World Myanmar protesters undeterred after deadliest day since coup
Myanmar protesters live in fear of nighttime arrests during an internet blackout
Many citizens in Myanmar have told CNN they are terrified of being dragged from their beds in nighttime or early morning raids, which have become frequent occurrences since the military coup.By day, thousands of people across the country join vibrant demonstrations calling for the military, which seized power in a coup on February 1, to hand back power to civilian control and release ousted leader Aung San Suu Kyi. They defiantly bang pots and pans, beat drums, wave creative signs and march en masse through the streets. Government and factory workers have gone on strike to join a growing civil disobedience movement against the takeover.
Exactly one month after Myanmar's military junta staged a coup against the country's democratically-elected leaders, including 75-year old Nobel laureate Aung San Suu Kyi, thousands of anti-coup protesters hit the streets again in angry defiance on Monday. They did so despite the deadliest day of police aggression: On Sunday, Myanmar's , according to the United Nations.
In Yangon, the country's most populous city and former capital, some demonstrators threw Molotov cocktails at police. Others snuffed out smoking tear gas canisters fired by security forces. Videos posted to social media showed several people with bullet wounds being rushed away from protest sites to waiting ambulances in the southeastern town of Dawei.
Myanmar Protesters Plan Biggest Rallies Yet After Two Shot Dead
Myanmar’s anti-coup protesters plan to hold their largest mass rally yet on Monday after two demonstrators were shot dead over the weekend, with concerns growing about an economic crisis in the Southeast Asian nation. © Getty Images via Bloomberg Protesters march through the streets of Yangon on Feb. 19. Many shops and businesses were expected to close in solidarity with protesters, with the nation’s largest retailer, City Mart, announcing it will shut all of its outlets.
CBS News Asia correspondent Ramy Inocencio said one video showed one man whose limp body was bundled into an ambulance amidst shouting onlookers after a bullet pierced both his back and stomach.
U.S. Secretary of State Antony Blinken reiterated the Biden administration's support for the protesters in Myanmar, which is also known as Burma, in a tweet, saying the White House condemned the security forces' "abhorrent violence against the people of Burma & will continue to promote accountability for those responsible."
"We stand firmly with the courageous people of Burma & encourage all countries to speak with one voice in support of their will," said the top U.S. diplomat.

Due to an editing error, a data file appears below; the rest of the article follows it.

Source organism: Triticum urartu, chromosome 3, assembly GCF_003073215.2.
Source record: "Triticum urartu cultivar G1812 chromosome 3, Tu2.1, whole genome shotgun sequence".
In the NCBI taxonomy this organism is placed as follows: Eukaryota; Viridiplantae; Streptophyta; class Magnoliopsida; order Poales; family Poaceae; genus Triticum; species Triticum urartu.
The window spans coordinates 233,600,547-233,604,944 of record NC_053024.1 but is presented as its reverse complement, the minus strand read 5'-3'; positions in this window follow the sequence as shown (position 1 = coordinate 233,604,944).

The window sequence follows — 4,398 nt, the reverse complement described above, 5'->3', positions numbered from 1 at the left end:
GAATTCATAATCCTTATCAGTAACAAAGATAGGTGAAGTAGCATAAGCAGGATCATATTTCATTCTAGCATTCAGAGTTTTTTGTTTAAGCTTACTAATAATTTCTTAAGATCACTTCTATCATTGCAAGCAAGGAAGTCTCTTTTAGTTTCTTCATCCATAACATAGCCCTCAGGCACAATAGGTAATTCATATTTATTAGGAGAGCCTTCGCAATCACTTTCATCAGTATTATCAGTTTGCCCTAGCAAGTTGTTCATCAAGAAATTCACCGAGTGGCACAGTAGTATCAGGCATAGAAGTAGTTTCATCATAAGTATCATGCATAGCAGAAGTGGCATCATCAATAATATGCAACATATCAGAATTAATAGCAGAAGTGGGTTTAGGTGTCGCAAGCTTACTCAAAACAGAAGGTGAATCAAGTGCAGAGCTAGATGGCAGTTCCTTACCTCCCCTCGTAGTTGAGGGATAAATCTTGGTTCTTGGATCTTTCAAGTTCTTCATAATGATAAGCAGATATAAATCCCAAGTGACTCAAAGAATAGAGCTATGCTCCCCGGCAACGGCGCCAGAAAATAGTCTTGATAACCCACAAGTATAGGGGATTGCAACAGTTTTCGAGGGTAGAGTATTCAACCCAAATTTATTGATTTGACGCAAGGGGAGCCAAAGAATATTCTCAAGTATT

Killing of protesters fuels anti-coup demonstrations in Myanmar
Three people have now been killed by security forces defending the military's takeover, but the deaths are only adding fuel to the pro-democracy movement's fire.The massive show of people power has yielded images that have gone viral on social media around the world, as peaceful demonstrators defied a foreboding warning from the military junta that seized power early this month.
On Monday, the country's top civilian leader Suu Kyi, appeared in court via videoconference. It was the first time the public has seen her since her arrest on February 1. The pro-democracy icon was charged with two new offenses on Monday in what critics interpret as a clear attempt to sideline her from power forever: one allegation linked to inciting civil unrest, another to violating communications laws.
She had earlier been charged with illegally possessing six walkie-talkies and violating a law linked to coronavirus social distancing.
In his first interview with a U.S. television network, Suu Kyi's lawyer told CBS News the junta's charges were purely political.
"Without any restraint I can say that it is politically motivated... to erase her from the political scene of the country," Khin Maung Zhaw told Inocencio.
Asked if he feared Suu Kyi could spend the rest of her life in prison, Zhaw replied: "I don't fear about this because if she was kept in prison and kept until the end of her life, she will be a martyr. Up to now, she is a hero… a heroine. When she dies in sacrifice then she will become a martyr. A martyr is more dangerous."
Myanmar police deploy early to crank up pressure on protests
YANGON, Myanmar (AP) — Police in Myanmar on Saturday escalated their crackdown on demonstrators against this month’s military takeover, deploying early and in force as protesters sought to assemble in the country's two biggest cities. Myanmar’s crisis took a dramatic turn Friday on the international stage when the country’s ambassador to the United Nations at a special session of the General Assembly declared his loyalty to the ousted civilian government of Aung San Suu Kyi and called on the world to pressure the military to cede power.
She would not be alone.
Memorials have already started to rise where pro-democracy protesters fell over the weekend. Families and friends have started to hold funerals which may serve to catalyze even more anger against Myanmar's military — which hundreds of thousands of people would like to see buried instead.
If the junta does hold onto power, Suu Kyi's lawyer said that Myanmar's democratic "failure" would "not be a nuisance to the world, but a danger to the world."
"So to erase that danger, we ask every country of the world to help push forward a civilian government in this country."
Analysis: From land of promise to pariah state - Myanmar coup rattles foreign firms .
Analysis: From land of promise to pariah state - Myanmar coup rattles foreign firmsSINGAPORE (Reuters) - Shortly after the military seized power, 55 foreign investors in Myanmar from Coca Cola to Facebook signed a statement committing to the country and employees there during developments of "deep concern".